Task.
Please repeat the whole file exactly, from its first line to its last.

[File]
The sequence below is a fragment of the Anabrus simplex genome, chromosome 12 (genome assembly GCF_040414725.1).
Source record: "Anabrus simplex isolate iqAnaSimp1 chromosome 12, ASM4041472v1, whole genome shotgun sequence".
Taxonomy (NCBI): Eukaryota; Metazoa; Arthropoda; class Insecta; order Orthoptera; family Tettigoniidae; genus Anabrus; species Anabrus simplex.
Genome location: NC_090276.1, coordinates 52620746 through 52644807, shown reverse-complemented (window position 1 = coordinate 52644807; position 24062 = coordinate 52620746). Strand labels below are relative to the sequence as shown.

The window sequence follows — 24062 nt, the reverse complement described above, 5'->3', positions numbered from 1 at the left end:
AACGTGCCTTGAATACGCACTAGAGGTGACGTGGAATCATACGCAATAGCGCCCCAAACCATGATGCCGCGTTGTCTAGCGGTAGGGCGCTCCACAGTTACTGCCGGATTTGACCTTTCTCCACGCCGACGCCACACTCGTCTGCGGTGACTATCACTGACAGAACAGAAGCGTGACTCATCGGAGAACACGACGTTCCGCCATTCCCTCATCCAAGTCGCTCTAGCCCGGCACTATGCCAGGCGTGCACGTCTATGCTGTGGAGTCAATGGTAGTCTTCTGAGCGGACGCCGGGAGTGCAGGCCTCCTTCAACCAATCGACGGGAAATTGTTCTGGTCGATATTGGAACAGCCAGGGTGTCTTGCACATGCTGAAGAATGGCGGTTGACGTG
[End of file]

The sequence below is a fragment of the Anabrus simplex genome, chromosome 12 (genome assembly GCF_040414725.1).
Source record: "Anabrus simplex isolate iqAnaSimp1 chromosome 12, ASM4041472v1, whole genome shotgun sequence".
Taxonomy (NCBI): Eukaryota; Metazoa; Arthropoda; class Insecta; order Orthoptera; family Tettigoniidae; genus Anabrus; species Anabrus simplex.
Genome location: NC_090276.1, coordinates 52620746 through 52644807, shown reverse-complemented (window position 1 = coordinate 52644807; position 24062 = coordinate 52620746). Strand labels below are relative to the sequence as shown.

The window sequence follows — 24062 nt, the reverse complement described above, 5'->3', positions numbered from 1 at the left end:
AACGTGCCTTGAATACGCACTAGAGGTGACGTGGAATCATACGCAATAGCGCCCCAAACCATGATGCCGCGTTGTCTAGCGGTAGGGCGCTCCACAGTTACTGCCGGATTTGACCTTTCTCCACGCCGACGCCACACTCGTCTGCGGTGACTATCACTGACAGAACAGAAGCGTGACTCATCGGAGAACACGACGTTCCGCCATTCCCTCATCCAAGTCGCTCTAGCCCGGCACTATGCCAGGCGTGCACGTCTATGCTGTGGAGTCAATGGTAGTCTTCTGAGCGGACGCCGGGAGTGCAGGCCTCCTTCAACCAATCGACGGGAAATTGTTCTGGTCGATATTGGAACAGCCAGGGTGTCTTGCACATGCTGAAGAATGGCGGTTGACGTG